Deal or No Deal? Brexit Endgame or the End of Britain?

Gerry Hassan

Sunday National, October 6th 2019

Boris Johnson has finally revealed his Brexit plan with less than one month to his intended exit date from the EU.

Constantly presented as a ‘deal’ by insular British political discussion and media who have contributed so much to fueling Brexit, it is in fact nothing of the sort. It is rather an agreement between Boris Johnson, the Northern Irish DUP, the Eurosceptic European Research Group (ERG) and what remains of the parliamentary Tory Party. Politics does not stop at the House of Commons or the English Channel despite recent appearances.

What does the supposed Johnson non-deal entail? Is it a real plan or just a diversion and preparation for a No Deal Brexit? And if so, what are the implications for Scotland, for the Scottish Tories implicated in this – and the independence question? Read the rest of this entry »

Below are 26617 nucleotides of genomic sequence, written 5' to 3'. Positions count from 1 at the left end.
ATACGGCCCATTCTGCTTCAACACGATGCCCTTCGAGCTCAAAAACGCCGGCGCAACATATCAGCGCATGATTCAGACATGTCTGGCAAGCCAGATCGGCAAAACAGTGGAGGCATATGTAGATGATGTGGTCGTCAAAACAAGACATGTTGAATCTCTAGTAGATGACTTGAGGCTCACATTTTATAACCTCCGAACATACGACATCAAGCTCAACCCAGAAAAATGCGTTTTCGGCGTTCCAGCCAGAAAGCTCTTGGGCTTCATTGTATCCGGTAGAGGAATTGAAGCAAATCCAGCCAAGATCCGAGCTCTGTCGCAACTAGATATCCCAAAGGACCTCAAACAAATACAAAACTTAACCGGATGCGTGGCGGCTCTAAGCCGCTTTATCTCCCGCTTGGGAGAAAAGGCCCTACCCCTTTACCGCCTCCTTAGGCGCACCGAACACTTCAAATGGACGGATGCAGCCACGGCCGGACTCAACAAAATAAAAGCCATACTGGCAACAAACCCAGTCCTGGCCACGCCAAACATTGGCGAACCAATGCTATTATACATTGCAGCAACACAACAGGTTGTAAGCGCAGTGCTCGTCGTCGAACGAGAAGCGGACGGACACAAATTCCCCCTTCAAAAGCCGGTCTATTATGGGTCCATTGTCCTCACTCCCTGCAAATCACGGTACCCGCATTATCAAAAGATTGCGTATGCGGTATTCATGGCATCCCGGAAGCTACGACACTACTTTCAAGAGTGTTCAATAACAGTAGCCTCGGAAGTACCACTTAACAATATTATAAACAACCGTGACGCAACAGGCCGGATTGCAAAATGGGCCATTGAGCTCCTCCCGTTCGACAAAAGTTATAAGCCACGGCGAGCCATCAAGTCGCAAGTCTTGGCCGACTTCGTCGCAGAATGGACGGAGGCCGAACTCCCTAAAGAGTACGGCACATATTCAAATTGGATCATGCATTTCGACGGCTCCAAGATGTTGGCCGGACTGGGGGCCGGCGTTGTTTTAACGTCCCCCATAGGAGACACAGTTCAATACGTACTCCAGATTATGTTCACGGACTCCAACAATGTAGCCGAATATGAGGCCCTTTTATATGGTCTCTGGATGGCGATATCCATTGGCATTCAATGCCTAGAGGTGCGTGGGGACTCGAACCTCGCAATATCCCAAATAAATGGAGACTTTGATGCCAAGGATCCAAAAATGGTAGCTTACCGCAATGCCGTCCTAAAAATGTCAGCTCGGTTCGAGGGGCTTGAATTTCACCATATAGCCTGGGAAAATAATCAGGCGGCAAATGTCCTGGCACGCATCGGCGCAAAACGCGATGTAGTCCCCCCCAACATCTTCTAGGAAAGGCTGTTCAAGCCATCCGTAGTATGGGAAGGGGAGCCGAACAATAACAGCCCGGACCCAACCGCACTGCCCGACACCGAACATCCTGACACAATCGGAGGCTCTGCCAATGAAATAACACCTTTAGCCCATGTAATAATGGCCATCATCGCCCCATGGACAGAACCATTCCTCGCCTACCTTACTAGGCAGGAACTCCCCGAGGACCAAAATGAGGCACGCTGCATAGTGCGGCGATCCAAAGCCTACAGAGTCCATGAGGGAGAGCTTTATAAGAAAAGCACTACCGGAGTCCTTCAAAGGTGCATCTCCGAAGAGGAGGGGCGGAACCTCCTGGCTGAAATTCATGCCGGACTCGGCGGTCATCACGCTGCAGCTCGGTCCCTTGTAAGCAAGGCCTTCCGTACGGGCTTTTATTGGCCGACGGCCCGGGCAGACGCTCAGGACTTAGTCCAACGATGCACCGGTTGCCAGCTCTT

The crisis of British democracy and Parliament isn’t going away anytime soon

Gerry Hassan

Sunday National, September 29th 2019

The British Parliament returned to work last week – reopened after the historic Supreme Court verdict.

Its undertakings were highly charged, contentious and even abusive in language and exchange. Attorney General Geoffrey Cox sneeringly stated ‘this Parliament is dead ’ with ‘has no moral right to exist’, Boris Johnson talked dismissively of a ‘paralysed’ and ‘zombie’ Parliament, while even the BBC’s Laura Kuenssberg described it as ‘exhausted and broken’.